You and your client

Version 17 of the Handbook was published on 12 August 2016. For more information, please click "History" above.

1st Section: You and your client

Chapter 1: Client care

This chapter is about providing a proper standard of service, which takes into account the individual needs and circumstances of each client. This includes providing clients with the information they need to make informed decisions about the services they need, how these will be delivered and how much they will cost. This will enable you and your client to understand each other's expectations and responsibilities. This chapter is also about ensuring that if clients are not happy with the service they have received they know how to make a complaint and that all complaints are dealt with promptly and fairly.

Your relationship with your client is a contractual one which carries with it legal, as well as conduct, obligations. This chapter focuses on your obligations in conduct.

You are generally free to decide whether or not to accept instructions in any matter, provided you do not discriminate unlawfully (see Chapter 2).

The outcomes in this chapter show how the Principles apply in the context of client care.

Outcomes

You must achieve these outcomes:

O(1.1)

you treat your clients fairly;

O(1.2)

you provide services to your clients in a manner which protects their interests in their matter, subject to the proper administration of justice;

O(1.3)

when deciding whether to act, or terminate your instructions, you comply with the law and the Code;

O(1.4)

you have the resources, skills and procedures to carry out your clients' instructions;

O(1.5)

the service you provide to clients is competent, delivered in a timely manner and takes account of your clients' needs and circumstances;

O(1.6)

you only enter into fee agreements with your clients that are legal, and which you consider are suitable for the client's needs and take account of the client's best interests;

O(1.7)

you inform clients whether and how the services you provide are regulated and how this affects the protections available to the client;

O(1.8)

clients have the benefit of your compulsory professional indemnity insurance and you do not exclude or attempt to exclude liability below the minimum level of cover required by the SRA Indemnity Insurance Rules;

O(1.9)

clients are informed in writing at the outset of their matter of their right to complain and how complaints can be made;

O(1.10)

clients are informed in writing, both at the time of engagement and at the conclusion of your complaints procedure, of their right to complain to the Legal Ombudsman, the time frame for doing so and full details of how to contact the Legal Ombudsman;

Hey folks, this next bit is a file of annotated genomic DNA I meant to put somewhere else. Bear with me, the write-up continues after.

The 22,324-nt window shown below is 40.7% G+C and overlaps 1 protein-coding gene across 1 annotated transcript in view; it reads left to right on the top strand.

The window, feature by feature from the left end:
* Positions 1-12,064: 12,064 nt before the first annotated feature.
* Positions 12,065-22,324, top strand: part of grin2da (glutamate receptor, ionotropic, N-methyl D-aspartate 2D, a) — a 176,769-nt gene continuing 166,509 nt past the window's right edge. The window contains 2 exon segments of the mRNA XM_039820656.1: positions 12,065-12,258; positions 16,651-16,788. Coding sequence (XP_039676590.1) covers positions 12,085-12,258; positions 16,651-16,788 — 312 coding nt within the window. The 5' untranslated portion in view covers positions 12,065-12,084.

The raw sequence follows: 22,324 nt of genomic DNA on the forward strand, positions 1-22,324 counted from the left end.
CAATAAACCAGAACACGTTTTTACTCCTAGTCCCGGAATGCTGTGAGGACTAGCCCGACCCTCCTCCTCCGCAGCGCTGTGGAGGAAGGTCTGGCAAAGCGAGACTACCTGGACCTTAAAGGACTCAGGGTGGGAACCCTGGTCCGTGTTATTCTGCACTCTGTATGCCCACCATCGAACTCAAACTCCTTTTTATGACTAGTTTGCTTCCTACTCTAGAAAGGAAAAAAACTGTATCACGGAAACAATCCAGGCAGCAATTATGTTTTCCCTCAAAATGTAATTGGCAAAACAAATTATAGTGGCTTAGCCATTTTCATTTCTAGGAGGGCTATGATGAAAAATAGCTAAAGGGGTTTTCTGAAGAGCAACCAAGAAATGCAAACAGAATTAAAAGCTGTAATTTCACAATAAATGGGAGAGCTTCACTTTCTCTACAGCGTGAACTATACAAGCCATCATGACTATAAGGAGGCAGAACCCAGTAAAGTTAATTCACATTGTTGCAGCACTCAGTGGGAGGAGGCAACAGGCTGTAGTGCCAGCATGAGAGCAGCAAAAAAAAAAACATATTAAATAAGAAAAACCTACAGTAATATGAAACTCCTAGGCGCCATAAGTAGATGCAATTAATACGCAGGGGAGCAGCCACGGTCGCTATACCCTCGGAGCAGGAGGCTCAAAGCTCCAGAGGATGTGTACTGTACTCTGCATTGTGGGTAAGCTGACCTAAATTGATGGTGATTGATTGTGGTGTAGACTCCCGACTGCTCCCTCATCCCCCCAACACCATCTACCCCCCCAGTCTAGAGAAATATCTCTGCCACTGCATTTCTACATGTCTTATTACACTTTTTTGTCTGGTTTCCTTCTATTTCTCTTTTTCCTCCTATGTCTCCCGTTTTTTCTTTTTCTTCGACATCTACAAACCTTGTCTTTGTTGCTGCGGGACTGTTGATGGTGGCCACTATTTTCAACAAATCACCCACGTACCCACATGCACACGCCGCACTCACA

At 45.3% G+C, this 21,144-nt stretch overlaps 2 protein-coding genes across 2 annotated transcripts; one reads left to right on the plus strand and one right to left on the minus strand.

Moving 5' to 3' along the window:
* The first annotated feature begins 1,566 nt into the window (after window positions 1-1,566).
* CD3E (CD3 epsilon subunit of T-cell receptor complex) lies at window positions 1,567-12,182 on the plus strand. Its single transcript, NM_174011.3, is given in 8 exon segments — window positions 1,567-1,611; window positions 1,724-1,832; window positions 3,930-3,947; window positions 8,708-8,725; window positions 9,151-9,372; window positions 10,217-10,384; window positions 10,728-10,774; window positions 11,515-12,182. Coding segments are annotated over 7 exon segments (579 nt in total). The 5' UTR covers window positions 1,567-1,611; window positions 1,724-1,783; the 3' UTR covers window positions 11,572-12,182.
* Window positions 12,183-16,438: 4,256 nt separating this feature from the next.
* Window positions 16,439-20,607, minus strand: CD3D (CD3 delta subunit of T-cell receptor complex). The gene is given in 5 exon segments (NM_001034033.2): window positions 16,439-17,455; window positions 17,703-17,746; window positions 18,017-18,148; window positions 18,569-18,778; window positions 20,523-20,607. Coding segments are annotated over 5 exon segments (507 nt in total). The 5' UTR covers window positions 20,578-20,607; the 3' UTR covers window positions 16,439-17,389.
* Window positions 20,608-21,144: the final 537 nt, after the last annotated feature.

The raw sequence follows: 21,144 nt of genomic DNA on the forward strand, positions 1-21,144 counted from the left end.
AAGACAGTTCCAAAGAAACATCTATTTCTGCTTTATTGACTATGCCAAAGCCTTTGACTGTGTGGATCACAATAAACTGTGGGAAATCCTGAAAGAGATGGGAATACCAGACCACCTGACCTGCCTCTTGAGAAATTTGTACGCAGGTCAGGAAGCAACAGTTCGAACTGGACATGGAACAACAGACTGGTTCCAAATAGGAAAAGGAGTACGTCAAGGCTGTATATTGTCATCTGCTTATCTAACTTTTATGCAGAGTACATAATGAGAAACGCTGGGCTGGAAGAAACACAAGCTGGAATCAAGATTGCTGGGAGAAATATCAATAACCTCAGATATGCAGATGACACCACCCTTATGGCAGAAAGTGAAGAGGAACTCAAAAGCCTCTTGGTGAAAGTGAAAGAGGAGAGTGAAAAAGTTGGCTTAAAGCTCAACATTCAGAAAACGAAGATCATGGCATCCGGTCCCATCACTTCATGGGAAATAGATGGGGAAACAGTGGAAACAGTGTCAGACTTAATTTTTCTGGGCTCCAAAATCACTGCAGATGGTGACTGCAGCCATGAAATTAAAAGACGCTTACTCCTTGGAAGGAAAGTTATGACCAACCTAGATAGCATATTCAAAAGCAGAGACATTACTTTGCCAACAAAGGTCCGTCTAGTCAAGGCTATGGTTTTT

O(1.11)

clients'  complaints are dealt with promptly, fairly, openly and effectively;

O(1.12)

clients are in a position to make informed decisions about the services they need, how their matter will be handled and the options available to them;

O(1.13)

clients receive the best possible information, both at the time of engagement and when appropriate as their matter progresses, about the likely overall cost of their matter;

O(1.14)

clients are informed of their right to challenge or complain about your bill and the circumstances in which they may be liable to pay interest on an unpaid bill;

O(1.15)

you properly account to clients for any financial benefit you receive as a result of your instructions;

O(1.16)

you inform current clients if you discover any act or omission which could give rise to a claim by them against you.

Indicative behaviours

Acting in the following way(s) may tend to show that you have achieved these outcomes and therefore complied with the Principles:

Dealing with the client's matter
IB(1.1)

agreeing an appropriate level of service with your client, for example the type and frequency of communications;

IB(1.2)

explaining your responsibilities and those of the client;

IB(1.3)

ensuring that the client is told, in writing, the name and status of the person(s) dealing with the matter and the name and status of the person responsible for its overall supervision;

IB(1.4)

explaining any arrangements, such as fee sharing or referral arrangements, which are relevant to the client's instructions;

IB(1.5)

explaining any limitations or conditions on what you can do for the client, for example, because of the way the client's matter is funded;

IB(1.6)

in taking instructions and during the course of the retainer, having proper regard to your client's mental capacity or other vulnerability, such as incapacity or duress;

IB(1.7)

considering whether you should decline to act or cease to act because you cannot act in the client's best interests;

IB(1.8)

if you seek to limit your liability to your client to a level above the minimum required by the SRA Indemnity Insurance Rules, ensuring that this limitation is in writing and is brought to the client's attention;

IB(1.9)

refusing to act where your client proposes to make a gift of significant value to you or a member of your family, or a member of your firm or their family, unless the client takes independent legal advice;

IB(1.10)

if you have to cease acting for a client, explaining to the client their possible options for pursuing their matter;

IB(1.11)

you inform clients if they are not entitled to the protections of the SRA Compensation Fund;

IB(1.12)

considering whether a conflict of interests has arisen or whether the client should be advised to obtain independent advice where the client notifies you of their intention to make a claim or if you discover an act or omission which might give rise to a claim;

Fee arrangements with your client
IB(1.13)

discussing whether the potential outcomes of the client's matter are likely to justify the expense or risk involved, including any risk of having to pay someone else's legal fees;

IB(1.14)